button and see. Try counting the number of units in the triangle
now. . . .
When number pyramids have a sequence on the bottom layer, some interesting patterns emerge...
Spotting patterns can be an important first step - explaining why it is appropriate to generalise is the next step, and often the most interesting and important.
I start with a red, a blue, a green and a yellow marble. I can
trade any of my marbles for three others, one of each colour. Can I
end up with exactly two marbles of each colour?
Can you see how this picture illustrates the formula for the sum of
the first six cube numbers?
Use the numbers in the box below to make the base of a top-heavy
pyramid whose top number is 200.
Some puzzles requiring no knowledge of knot theory, just a careful
inspection of the patterns. A glimpse of the classification of
knots and a little about prime knots, crossing numbers and. . . .
In the following sum the letters A, B, C, D, E and F stand for six
distinct digits. Find all the ways of replacing the letters with
digits so that the arithmetic is correct.
After some matches were played, most of the information in the
table containing the results of the games was accidentally deleted.
What was the score in each match played?
What are the missing numbers in the pyramids?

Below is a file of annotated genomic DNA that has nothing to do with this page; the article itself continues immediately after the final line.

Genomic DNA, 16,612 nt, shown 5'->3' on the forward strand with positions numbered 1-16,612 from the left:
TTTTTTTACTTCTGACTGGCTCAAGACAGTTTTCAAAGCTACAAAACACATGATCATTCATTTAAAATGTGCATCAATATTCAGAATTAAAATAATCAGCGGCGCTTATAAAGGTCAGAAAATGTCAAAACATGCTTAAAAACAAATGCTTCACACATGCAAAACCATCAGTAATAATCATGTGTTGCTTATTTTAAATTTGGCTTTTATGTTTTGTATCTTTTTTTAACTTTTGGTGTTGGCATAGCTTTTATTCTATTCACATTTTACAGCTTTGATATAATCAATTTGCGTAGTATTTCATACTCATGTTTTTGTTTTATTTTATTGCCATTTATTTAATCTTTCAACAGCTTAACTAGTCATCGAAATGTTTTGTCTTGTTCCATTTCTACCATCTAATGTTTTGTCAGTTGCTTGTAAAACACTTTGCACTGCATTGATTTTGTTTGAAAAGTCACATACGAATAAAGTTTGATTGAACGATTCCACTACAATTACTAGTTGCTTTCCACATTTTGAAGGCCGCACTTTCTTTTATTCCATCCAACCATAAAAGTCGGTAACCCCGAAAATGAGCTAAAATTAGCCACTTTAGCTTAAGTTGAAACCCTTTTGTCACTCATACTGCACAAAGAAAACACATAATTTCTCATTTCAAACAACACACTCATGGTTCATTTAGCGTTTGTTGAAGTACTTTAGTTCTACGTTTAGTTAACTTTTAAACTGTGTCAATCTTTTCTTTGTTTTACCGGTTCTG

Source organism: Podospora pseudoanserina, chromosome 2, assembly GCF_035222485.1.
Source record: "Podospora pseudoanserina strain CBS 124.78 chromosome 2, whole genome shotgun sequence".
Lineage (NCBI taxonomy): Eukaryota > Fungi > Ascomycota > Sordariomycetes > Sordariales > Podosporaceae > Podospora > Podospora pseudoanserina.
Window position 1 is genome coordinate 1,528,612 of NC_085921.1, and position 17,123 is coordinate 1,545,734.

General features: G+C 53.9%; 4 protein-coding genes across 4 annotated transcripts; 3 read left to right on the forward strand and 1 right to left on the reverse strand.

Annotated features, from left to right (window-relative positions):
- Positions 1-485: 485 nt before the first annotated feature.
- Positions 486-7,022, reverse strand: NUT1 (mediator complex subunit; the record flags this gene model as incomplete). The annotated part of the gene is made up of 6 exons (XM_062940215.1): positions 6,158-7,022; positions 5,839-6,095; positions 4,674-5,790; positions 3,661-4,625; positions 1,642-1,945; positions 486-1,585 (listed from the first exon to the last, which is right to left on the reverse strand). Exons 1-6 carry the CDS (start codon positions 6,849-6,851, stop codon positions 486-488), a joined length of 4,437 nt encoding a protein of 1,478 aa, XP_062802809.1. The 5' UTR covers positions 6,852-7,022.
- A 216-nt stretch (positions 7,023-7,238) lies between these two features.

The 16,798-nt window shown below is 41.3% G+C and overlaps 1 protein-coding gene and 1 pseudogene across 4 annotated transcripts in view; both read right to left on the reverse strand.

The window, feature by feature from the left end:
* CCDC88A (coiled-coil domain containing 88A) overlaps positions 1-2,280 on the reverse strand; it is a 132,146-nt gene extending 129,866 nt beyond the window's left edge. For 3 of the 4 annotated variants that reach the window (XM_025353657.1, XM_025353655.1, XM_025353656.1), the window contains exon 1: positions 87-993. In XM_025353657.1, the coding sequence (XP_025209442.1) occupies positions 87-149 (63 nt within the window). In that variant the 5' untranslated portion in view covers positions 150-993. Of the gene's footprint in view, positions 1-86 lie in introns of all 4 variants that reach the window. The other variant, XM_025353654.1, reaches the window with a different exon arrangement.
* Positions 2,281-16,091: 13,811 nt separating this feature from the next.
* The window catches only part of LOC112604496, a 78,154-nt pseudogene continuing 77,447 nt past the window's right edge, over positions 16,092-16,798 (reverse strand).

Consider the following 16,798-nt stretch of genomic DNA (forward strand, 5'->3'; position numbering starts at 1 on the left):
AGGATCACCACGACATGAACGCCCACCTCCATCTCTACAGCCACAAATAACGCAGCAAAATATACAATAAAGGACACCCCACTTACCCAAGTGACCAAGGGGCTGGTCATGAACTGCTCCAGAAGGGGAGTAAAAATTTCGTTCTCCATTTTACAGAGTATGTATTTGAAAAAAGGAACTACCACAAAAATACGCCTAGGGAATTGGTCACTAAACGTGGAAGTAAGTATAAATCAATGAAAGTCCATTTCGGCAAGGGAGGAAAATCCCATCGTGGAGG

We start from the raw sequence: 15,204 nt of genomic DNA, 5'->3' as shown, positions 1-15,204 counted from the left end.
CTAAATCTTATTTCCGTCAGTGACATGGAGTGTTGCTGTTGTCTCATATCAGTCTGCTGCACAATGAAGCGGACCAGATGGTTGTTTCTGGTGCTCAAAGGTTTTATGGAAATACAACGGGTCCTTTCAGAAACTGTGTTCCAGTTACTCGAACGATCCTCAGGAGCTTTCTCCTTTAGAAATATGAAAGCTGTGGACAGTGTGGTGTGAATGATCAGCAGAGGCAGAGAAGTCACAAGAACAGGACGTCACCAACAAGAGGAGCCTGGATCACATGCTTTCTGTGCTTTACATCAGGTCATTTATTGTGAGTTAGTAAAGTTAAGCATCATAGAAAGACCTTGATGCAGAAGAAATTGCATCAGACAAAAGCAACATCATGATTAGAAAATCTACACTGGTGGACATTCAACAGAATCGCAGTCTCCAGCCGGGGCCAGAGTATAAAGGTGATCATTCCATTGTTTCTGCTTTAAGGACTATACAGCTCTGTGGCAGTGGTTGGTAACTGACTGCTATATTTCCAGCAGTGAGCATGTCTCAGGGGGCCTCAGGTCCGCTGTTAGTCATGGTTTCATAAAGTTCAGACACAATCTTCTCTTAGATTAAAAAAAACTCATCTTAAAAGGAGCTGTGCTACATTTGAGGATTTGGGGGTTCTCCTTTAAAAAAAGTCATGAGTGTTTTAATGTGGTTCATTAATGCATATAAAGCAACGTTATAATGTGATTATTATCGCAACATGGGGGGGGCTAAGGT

I start with a red, a green and a blue marble. I can trade any of my marbles for two others, one of each colour. Can I end up with five more blue marbles than red after a number of such trades?
Arrange the numbers 1 to 16 into a 4 by 4 array. Choose a number.
Cross out the numbers on the same row and column. Repeat this
process. Add up you four numbers. Why do they always add up to 34?
Can you arrange the numbers 1 to 17 in a row so that each adjacent
pair adds up to a square number?
This addition sum uses all ten digits 0, 1, 2...9 exactly once.
Find the sum and show that the one you give is the only
Write down a three-digit number Change the order of the digits to
get a different number Find the difference between the two three
digit numbers Follow the rest of the instructions then try. . . .
Here are three 'tricks' to amaze your friends. But the really
clever trick is explaining to them why these 'tricks' are maths not
magic. Like all good magicians, you should practice by trying. . . .
This jar used to hold perfumed oil. It contained enough oil to fill
granid silver bottles. Each bottle held enough to fill ozvik golden
goblets and each goblet held enough to fill vaswik crystal. . . .